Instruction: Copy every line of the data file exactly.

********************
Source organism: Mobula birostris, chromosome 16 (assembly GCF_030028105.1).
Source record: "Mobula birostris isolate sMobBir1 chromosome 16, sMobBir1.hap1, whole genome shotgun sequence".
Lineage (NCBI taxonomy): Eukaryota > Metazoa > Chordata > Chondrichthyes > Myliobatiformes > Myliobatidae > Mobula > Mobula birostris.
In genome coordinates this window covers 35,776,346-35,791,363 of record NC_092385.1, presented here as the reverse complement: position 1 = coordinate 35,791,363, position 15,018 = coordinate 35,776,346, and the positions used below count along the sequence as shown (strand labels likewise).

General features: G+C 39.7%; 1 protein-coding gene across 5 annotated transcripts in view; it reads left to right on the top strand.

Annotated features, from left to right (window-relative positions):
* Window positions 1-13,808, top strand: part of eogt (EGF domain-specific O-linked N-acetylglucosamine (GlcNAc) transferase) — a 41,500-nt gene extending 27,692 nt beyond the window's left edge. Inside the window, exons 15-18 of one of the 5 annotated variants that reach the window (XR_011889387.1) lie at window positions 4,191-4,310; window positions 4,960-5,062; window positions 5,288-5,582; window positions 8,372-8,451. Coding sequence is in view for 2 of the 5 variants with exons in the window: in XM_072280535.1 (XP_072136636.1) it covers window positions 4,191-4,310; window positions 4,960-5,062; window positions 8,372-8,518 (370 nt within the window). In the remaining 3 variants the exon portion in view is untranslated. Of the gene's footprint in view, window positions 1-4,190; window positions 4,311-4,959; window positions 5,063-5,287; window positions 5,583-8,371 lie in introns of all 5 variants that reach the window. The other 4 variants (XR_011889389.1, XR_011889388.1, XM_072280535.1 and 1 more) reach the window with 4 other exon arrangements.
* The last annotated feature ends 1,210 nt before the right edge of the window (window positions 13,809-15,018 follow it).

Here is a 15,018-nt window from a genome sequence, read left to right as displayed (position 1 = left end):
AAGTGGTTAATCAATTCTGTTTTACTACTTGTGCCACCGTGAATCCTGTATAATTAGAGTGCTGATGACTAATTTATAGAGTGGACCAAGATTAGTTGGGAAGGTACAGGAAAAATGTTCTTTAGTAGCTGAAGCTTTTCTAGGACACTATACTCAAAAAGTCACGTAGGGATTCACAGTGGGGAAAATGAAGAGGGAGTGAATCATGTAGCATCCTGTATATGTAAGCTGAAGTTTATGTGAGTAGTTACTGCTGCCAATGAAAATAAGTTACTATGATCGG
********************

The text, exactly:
Source organism: Mobula birostris, chromosome 16 (assembly GCF_030028105.1).
Source record: "Mobula birostris isolate sMobBir1 chromosome 16, sMobBir1.hap1, whole genome shotgun sequence".
Lineage (NCBI taxonomy): Eukaryota > Metazoa > Chordata > Chondrichthyes > Myliobatiformes > Myliobatidae > Mobula > Mobula birostris.
In genome coordinates this window covers 35,776,346-35,791,363 of record NC_092385.1, presented here as the reverse complement: position 1 = coordinate 35,791,363, position 15,018 = coordinate 35,776,346, and the positions used below count along the sequence as shown (strand labels likewise).

General features: G+C 39.7%; 1 protein-coding gene across 5 annotated transcripts in view; it reads left to right on the top strand.

Annotated features, from left to right (window-relative positions):
* Window positions 1-13,808, top strand: part of eogt (EGF domain-specific O-linked N-acetylglucosamine (GlcNAc) transferase) — a 41,500-nt gene extending 27,692 nt beyond the window's left edge. Inside the window, exons 15-18 of one of the 5 annotated variants that reach the window (XR_011889387.1) lie at window positions 4,191-4,310; window positions 4,960-5,062; window positions 5,288-5,582; window positions 8,372-8,451. Coding sequence is in view for 2 of the 5 variants with exons in the window: in XM_072280535.1 (XP_072136636.1) it covers window positions 4,191-4,310; window positions 4,960-5,062; window positions 8,372-8,518 (370 nt within the window). In the remaining 3 variants the exon portion in view is untranslated. Of the gene's footprint in view, window positions 1-4,190; window positions 4,311-4,959; window positions 5,063-5,287; window positions 5,583-8,371 lie in introns of all 5 variants that reach the window. The other 4 variants (XR_011889389.1, XR_011889388.1, XM_072280535.1 and 1 more) reach the window with 4 other exon arrangements.
* The last annotated feature ends 1,210 nt before the right edge of the window (window positions 13,809-15,018 follow it).

Here is a 15,018-nt window from a genome sequence, read left to right as displayed (position 1 = left end):
AAGTGGTTAATCAATTCTGTTTTACTACTTGTGCCACCGTGAATCCTGTATAATTAGAGTGCTGATGACTAATTTATAGAGTGGACCAAGATTAGTTGGGAAGGTACAGGAAAAATGTTCTTTAGTAGCTGAAGCTTTTCTAGGACACTATACTCAAAAAGTCACGTAGGGATTCACAGTGGGGAAAATGAAGAGGGAGTGAATCATGTAGCATCCTGTATATGTAAGCTGAAGTTTATGTGAGTAGTTACTGCTGCCAATGAAAATAAGTTACTATGATCGG